On an "I will if you will" dare, John Haley enlisted in the 17th Maine Regiment in August 1862 "for three years, unless sooner discharged." ("Discharged, shot, or starved" would have been more accurate, Haley later wryly observed.) Though a reluctant soldier at first, he served steadfastly in the Army of the Potomac for nearly three years, participating in some of the most significant battles of the Civil War.
John Haley was not the only soldier to record each day's events in his journal by firelight or by picket's lantern, for his was a literate generation. He was unusual in that he later painstakingly rewrote his battlefield notes, "reflecting at leisure" and adding fascinating political and personal commentary to produce the remarkable volume he calls Haley's Chronicles.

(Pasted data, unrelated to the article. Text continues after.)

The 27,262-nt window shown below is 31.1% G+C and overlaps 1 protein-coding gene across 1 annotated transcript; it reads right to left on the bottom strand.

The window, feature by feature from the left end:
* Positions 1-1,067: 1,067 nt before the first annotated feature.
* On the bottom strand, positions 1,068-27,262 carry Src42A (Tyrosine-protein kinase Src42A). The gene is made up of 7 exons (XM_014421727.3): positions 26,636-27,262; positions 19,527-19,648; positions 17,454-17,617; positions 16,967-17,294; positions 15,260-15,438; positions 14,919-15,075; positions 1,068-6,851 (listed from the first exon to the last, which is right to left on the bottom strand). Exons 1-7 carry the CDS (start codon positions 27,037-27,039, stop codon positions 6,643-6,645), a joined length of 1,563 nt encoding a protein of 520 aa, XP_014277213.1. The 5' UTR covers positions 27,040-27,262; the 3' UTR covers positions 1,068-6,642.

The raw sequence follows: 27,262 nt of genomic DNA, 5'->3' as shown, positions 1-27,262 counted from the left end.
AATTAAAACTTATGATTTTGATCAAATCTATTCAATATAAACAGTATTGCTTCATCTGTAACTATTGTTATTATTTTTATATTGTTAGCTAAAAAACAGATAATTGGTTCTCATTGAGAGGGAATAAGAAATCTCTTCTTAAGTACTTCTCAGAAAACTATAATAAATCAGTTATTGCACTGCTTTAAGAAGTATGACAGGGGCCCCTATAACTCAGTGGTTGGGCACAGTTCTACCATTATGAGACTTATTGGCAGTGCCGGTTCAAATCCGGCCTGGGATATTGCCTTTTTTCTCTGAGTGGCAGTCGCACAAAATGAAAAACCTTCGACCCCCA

Freelance writer Ruth Silliker lives in Saco, Maine with her husband. She unearthed John Haley's chronicles in 1981, while researching another project at Saco's Dyer Library, and she was so taken with her discovery that she put aside her other writing pursuits in order to devote all her time and energy to editing this memoir.